What management *should* be doing
Time to pay down some “writing debt” and cover some good articles I came across last year, that stood the (short) test of time between now and then. Starting with this BCG piece, I made reference to in my 2020 wrap-up:
I have my qualms with some of the framing and word choices. Specifically, the careless use of terms like complexity and complicatedness just because they sound less judgmental than what they’re really trying to describe: bureaucracy. But I digress.
The core piece of value in the article is its “side box”, which highlights “complementarities” — when one factor of production increases the contribution of the other factor of production to the overall outcome — as a core reason for the existence of organizations in the first place. It then introduces a distinction between two types of complementaries: proximity and relational:
- Proximity complementarities — complementaries that accrue directly from physical co-location, such as the scale economies made possible by the steam engine or the assembly line — both requiring grouping people together. The discipline of management developed in this context and the close control of work it made possible.
- Relational complementarities — complementarities that accrue from the alignment and coherence of the actual behaviors of each node and the way it increases the contribution of every other node. This is articulated visually in a post I covered a couple of years ago titled “People as Vectors” and more abstractly in “Bounded Specialization”.
Most business models rely on both types of complementarities, but because the former is far more visible, organizations tend to over-rely on it, assuming that proximity will make up for any gaps in the productive content of the relationships. Proximity functions as a misleading proxy for working effectively together.
For example, avoiding the hard work of creating trust and explicit commitments around deliverables, knowing that if anything doesn’t go according to plan, we can just walk down the hall and talk it out.
The pandemic has abruptly swept away organizations’ ability to (over)rely on proximity. The pace of change prevented organizations from applying a bureaucratic procedural response. Instead, they had to strengthen relational productivity by increasing the degree to which people interact effectively and work together in the service of a collective task. Three levers play a role in this endeavor: leadership, engagement and cooperation.
Leadership: managers add value by getting people to do what they wouldn’t do spontaneously in the absence of interaction with them. Specifically, by maximizing alignment between the individual’s actions and what the organization as a whole is trying to accomplish: navigating across multiple priorities, and identifying and removing blockers. Tactically, that requires having conversations with a broader set of nodes in the network (not just direct reports) and having those conversations focused on creating clarity around a core set of questions: “What are your current priorities, the things you must accomplish, the battles you must win?”, “What are you worried about?”, “Do you feel like you know what you need to know?”, “If not, do you know who to go to get what you need?”.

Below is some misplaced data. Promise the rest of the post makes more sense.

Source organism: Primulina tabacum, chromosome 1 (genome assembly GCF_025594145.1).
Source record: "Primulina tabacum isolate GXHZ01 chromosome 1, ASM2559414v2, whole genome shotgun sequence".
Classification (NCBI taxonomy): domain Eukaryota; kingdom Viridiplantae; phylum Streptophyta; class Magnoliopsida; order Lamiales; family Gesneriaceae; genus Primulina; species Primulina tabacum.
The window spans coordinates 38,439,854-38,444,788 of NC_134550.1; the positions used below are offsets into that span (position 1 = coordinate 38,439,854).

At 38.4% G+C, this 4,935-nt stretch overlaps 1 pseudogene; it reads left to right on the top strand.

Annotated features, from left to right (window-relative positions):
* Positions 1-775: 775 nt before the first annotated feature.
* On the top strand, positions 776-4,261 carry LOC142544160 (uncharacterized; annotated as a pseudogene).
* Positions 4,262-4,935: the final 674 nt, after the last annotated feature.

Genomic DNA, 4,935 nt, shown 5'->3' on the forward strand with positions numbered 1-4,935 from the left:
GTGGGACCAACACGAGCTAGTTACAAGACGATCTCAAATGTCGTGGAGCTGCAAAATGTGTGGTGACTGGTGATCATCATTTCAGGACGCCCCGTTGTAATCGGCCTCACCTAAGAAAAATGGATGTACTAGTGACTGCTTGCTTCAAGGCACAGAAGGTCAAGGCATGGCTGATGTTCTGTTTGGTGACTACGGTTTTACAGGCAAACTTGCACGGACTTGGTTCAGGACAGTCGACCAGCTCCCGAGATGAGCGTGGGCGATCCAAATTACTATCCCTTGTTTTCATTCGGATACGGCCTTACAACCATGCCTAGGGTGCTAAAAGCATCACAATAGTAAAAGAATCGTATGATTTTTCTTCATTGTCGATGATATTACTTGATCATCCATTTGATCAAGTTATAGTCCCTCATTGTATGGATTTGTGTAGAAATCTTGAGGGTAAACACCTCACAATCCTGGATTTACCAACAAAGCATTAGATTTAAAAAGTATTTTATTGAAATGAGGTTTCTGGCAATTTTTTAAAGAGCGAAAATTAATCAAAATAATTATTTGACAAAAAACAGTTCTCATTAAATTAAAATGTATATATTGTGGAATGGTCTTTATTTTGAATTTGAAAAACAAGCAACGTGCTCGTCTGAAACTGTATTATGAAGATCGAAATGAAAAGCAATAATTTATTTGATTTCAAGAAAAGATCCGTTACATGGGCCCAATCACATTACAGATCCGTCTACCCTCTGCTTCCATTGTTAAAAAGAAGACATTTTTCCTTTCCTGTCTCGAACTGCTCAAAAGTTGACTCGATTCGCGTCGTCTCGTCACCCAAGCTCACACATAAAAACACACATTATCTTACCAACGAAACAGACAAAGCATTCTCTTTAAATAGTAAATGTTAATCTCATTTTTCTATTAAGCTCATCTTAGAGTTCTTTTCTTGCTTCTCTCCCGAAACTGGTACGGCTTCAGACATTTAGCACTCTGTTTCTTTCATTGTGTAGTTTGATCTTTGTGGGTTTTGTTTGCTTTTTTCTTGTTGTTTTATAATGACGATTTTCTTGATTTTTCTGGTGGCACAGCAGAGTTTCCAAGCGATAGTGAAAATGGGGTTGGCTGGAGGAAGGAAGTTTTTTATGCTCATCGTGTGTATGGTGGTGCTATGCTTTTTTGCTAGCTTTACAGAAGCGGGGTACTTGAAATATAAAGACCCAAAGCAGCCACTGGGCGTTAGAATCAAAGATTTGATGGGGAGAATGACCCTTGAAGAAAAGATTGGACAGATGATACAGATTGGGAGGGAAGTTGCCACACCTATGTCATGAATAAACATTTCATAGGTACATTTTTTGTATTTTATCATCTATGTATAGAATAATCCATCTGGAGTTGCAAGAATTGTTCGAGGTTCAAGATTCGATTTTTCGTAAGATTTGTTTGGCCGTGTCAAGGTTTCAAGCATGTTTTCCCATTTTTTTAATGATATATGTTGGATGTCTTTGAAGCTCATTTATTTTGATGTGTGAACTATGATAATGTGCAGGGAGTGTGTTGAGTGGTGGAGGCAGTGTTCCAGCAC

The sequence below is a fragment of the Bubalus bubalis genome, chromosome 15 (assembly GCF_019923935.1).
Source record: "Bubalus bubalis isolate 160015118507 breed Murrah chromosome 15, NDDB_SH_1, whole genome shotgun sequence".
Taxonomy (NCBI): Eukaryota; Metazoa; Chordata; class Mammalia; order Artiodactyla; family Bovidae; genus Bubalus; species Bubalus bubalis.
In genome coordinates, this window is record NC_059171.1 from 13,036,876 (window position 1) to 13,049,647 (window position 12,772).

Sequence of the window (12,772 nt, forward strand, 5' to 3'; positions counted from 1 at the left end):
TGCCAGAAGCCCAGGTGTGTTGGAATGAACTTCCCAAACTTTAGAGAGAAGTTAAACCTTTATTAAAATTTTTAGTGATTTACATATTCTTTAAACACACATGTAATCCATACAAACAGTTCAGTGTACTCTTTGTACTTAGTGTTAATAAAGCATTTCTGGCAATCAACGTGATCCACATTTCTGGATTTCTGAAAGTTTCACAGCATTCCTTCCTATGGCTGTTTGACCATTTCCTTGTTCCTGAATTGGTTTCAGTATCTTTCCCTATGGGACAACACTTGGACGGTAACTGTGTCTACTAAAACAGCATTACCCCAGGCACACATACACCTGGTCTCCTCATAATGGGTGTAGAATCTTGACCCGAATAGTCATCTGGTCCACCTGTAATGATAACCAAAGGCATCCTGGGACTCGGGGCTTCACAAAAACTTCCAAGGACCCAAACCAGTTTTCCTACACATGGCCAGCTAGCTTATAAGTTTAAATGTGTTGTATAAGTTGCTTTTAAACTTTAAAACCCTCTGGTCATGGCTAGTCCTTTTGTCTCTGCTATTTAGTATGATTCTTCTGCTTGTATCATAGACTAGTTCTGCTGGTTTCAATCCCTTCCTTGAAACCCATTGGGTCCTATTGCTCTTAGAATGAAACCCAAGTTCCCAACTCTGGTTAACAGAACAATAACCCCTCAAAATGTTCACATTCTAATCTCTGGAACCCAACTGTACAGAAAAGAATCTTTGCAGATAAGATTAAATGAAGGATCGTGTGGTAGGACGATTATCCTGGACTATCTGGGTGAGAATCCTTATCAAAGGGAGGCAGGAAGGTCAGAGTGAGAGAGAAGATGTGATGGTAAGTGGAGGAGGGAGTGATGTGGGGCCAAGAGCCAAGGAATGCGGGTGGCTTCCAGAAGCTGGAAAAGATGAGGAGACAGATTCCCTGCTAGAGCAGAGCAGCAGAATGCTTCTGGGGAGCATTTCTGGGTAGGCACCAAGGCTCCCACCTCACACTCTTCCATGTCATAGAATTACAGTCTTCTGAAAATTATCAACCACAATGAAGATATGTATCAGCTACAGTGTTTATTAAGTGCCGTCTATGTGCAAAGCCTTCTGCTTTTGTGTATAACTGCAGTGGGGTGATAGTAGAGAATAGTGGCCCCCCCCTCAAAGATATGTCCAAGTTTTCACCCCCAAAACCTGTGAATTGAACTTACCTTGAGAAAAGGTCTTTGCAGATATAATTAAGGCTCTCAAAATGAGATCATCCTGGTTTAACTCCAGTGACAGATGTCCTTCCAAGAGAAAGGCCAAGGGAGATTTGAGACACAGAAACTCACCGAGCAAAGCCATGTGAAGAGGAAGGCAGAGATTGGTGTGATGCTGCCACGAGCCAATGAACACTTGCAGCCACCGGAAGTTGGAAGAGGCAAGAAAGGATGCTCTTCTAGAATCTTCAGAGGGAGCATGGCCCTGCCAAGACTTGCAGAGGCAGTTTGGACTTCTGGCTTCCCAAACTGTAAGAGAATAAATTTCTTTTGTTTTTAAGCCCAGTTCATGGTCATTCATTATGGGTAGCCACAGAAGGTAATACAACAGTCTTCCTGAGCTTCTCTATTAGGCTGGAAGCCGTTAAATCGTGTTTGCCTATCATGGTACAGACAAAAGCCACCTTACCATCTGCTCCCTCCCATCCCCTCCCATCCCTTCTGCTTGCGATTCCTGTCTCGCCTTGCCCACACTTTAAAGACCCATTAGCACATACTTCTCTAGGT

Engagement: defined here as the degree and intensity of individuals’ connectedness to the organization and its goals, to the roles they occupy in the organization, and to the tasks they perform. The tactics called out here included anchoring the organization’s day-to-day activities to a higher goal, organizing work around time-limited and iterative sprints — focusing people on the immediate priorities that they can control and completing commitments they’ve made to the team, rather than on the uncertainties they can’t control.
Cooperation: defined here as the process by which people put their autonomy, initiative, and judgment in the service of a collective purpose or task — which sometimes means compromising their own goals or needs for the greater good. The tactics mentioned here included explicitly building trust among far-flung team members, by giving everyone on the team enough air time, and identifying and proactively managing interdependencies.
The evidence presented for decomposing relational productivity to these three levers was somewhat lacking, and the tactical examples under each seem partial at best.
Nonetheless, the distinction between proximity and relational complementarities and the interaction between the two is a powerful lens to looking at and making sense of organizational behavior and the initial levers for starting to strengthen relational productivity are a good starting point as any for further exploration down that path.